The %#@*# Nose Gear Wont Retract!
Posted December 18, 2003
By Keith Horton
"Keith", my wife Liz called to me out in the back yard, "the Maintenance Coordinator is on the phone and wants to talk to you." Well, I thought to myself as I shut off the lawn mower and made my way into the house, there's probably a problem somewhere on the airline.
This was back in the mid-70s and the Maintenance Coordinator was located in TWA's Kansas City maintenance headquarters at the Overhaul Base. He was in an office that was linked by telephone and teletype all across the airlines world-wide operations, and he and a group of four or five others were closely in touch with any maintenance or operational problems concerning our fleet of nearly two hundred airplanes. I was the manager of an engineering group at that time, and we were often called at home to provide problem-solving technical assistance along with guidance in determining if an airplane was airworthy.
"This is Seth", the Coordinator greeted me, "There is a problem with plane (he gave me the identifying plane number which I recognized as being a Constellation). After take off out of Boston the nose landing gear did not retract. The captain of that flight is on the radio, and is patched in on our telephone and would like to talk to you."
The captain then related that on take off from Boston he heard a loud "clunk" from the area of the nose landing gear just below him, and that the nose gear would neither retract nor extend. On fly-by past the control tower at Boston, the people there reported that the nose gear was hanging down at about a forty-five degree angle
I instantly knew that there had been a failure of the nose gear retract cylinder. We had been finding cracks in the end where the actuating cylinder attaches to the landing gear, and we had instituted checks for such cracks on all of the affected airplanes along with re-rigging of the actuating cylinder. Those checks had not yet been completed on the entire fleet, but I was surprised that the crack problem had progressed so far that apparently the actuator attachment piece had failed.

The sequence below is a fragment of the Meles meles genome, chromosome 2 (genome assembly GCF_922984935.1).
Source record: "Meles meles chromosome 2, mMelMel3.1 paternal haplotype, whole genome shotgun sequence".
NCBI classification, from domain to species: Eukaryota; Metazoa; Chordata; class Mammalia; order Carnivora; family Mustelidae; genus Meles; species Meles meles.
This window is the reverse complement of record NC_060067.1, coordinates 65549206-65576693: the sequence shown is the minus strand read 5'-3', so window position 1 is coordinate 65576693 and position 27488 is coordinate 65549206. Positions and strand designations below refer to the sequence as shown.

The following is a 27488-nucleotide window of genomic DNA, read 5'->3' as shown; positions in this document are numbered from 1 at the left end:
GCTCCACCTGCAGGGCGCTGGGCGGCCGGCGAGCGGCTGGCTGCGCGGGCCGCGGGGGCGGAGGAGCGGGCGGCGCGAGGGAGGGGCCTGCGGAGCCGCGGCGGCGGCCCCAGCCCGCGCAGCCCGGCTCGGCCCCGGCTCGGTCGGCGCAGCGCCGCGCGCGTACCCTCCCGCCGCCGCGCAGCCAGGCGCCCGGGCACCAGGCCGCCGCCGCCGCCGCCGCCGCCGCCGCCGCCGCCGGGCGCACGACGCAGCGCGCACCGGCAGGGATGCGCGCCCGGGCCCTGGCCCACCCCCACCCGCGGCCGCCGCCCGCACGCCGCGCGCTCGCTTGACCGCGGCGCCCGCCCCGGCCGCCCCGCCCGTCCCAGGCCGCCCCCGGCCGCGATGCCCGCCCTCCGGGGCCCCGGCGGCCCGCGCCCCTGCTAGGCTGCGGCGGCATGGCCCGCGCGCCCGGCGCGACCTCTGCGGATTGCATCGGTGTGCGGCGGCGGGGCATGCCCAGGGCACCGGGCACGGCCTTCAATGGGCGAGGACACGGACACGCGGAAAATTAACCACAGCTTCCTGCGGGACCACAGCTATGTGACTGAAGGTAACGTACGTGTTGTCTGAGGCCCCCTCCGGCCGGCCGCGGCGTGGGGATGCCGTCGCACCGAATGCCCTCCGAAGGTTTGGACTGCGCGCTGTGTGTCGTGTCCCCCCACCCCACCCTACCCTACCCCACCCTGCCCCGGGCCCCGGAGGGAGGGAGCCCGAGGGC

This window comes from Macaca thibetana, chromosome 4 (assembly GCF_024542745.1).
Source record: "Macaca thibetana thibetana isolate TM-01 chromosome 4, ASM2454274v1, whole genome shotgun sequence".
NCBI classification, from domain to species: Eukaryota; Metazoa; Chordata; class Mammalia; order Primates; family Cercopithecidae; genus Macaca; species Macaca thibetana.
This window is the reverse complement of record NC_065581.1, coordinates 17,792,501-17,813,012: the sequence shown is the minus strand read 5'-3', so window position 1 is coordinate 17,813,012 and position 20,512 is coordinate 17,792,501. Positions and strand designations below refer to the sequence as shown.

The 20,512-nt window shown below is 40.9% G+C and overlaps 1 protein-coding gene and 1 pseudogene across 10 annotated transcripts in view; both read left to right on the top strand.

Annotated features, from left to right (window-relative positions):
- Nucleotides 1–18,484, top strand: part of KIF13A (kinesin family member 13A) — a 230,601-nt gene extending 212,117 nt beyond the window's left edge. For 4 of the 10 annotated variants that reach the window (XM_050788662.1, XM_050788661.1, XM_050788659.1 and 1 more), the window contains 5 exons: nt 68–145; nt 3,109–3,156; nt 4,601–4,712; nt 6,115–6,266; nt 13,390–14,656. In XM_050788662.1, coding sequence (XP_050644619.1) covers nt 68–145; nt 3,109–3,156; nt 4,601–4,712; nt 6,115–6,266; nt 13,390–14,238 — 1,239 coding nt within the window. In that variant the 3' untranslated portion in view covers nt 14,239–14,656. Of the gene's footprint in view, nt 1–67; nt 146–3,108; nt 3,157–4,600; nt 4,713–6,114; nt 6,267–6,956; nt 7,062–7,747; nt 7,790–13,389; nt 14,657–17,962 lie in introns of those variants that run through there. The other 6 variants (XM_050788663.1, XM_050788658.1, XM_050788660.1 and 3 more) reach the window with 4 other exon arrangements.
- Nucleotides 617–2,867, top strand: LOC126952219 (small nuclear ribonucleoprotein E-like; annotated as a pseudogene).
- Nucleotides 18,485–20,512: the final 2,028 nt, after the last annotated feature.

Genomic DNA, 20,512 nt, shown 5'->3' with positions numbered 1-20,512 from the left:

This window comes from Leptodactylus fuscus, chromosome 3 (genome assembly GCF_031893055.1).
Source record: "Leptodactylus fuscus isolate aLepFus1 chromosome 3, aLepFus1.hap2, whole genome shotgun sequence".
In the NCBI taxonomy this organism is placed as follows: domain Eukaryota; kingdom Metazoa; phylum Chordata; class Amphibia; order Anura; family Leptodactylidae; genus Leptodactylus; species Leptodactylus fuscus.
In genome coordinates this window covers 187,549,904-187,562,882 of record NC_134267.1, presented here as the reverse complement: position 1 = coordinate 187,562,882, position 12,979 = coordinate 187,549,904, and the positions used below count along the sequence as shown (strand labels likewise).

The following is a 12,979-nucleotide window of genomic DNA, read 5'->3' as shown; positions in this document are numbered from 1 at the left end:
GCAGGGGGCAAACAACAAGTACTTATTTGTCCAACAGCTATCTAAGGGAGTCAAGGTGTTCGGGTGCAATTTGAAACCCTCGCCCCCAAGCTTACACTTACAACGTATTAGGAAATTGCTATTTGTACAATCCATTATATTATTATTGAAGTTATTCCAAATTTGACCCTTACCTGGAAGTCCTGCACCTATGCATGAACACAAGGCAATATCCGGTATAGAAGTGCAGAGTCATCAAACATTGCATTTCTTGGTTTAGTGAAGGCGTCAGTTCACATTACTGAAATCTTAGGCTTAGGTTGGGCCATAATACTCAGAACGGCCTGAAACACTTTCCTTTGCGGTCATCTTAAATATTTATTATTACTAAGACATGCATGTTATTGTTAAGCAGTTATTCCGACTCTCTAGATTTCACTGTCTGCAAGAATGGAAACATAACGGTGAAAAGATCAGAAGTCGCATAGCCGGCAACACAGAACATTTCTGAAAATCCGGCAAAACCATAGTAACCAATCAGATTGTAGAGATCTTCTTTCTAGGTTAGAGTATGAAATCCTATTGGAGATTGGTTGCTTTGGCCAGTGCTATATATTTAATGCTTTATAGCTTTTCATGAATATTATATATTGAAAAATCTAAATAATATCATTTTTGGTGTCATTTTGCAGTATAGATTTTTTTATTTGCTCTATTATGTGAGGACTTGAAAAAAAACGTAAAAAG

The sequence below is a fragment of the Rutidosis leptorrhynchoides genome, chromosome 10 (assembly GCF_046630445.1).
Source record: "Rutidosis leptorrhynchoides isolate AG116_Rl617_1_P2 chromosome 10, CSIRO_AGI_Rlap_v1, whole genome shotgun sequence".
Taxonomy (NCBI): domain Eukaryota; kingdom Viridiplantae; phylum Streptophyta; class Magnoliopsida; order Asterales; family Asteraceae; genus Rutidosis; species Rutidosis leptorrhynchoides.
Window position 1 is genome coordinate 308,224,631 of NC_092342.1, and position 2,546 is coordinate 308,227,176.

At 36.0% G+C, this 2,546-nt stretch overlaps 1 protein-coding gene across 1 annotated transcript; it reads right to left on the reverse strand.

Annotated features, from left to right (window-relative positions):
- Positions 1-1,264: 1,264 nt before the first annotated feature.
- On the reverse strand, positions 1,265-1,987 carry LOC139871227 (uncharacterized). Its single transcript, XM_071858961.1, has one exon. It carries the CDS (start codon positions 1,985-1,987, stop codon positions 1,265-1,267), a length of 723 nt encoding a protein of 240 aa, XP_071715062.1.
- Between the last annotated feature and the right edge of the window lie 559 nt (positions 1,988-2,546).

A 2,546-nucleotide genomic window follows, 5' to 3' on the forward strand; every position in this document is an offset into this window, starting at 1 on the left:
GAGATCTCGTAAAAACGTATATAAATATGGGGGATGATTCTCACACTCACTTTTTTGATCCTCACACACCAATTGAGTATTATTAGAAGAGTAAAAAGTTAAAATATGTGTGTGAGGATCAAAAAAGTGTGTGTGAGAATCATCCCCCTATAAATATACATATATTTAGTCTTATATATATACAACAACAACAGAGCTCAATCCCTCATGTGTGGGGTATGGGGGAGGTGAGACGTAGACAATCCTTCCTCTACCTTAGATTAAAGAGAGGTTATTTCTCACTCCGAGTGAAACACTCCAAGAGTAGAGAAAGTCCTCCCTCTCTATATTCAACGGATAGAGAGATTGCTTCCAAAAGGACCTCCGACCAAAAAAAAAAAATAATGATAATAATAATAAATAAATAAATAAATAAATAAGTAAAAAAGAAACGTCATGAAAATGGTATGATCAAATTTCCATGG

Flight Operations people were now patched into this conversation, and after my assessment it was obvious that the captain should be prepared to make a landing with no nose landing gear in place. After further discussion it was decided that the best place for the landing would be at JFK, as the landing could be made there on a runway that would be covered with fire-retardant foam. All these discussions took at least forty minutes to an hour before the flight started heading toward New York. While enroute, the captain asked that I remain on the telephone in case some other technical problem might arise.
So that left me sitting there in my kitchen with the telephone at my ear for another half-hour. In the meantime, some engineering supervisors wanted to get involved but couldn't get in on the line, so my wife had been running next door to use the neighbor's phone to tell them what was going on.
The landing at JFK was successful and there were no injuries to anyone on board, although I can imagine there were quite a few worries. Damage to the airplane was minimal and about what we expected, and the airplane was repaired and returned to service. In the meantime the fleet-wide inspections of the nose landing gear actuating cylinders and remedial actions were accelerated.
And as I recall (much to my neighbors relief), there also were some improvements made to the coordinators telephone connection system.
Keith Horton (1941-1983) served in Maintenance/Tech Services - Engineering and Field Maintenance, Kansas City.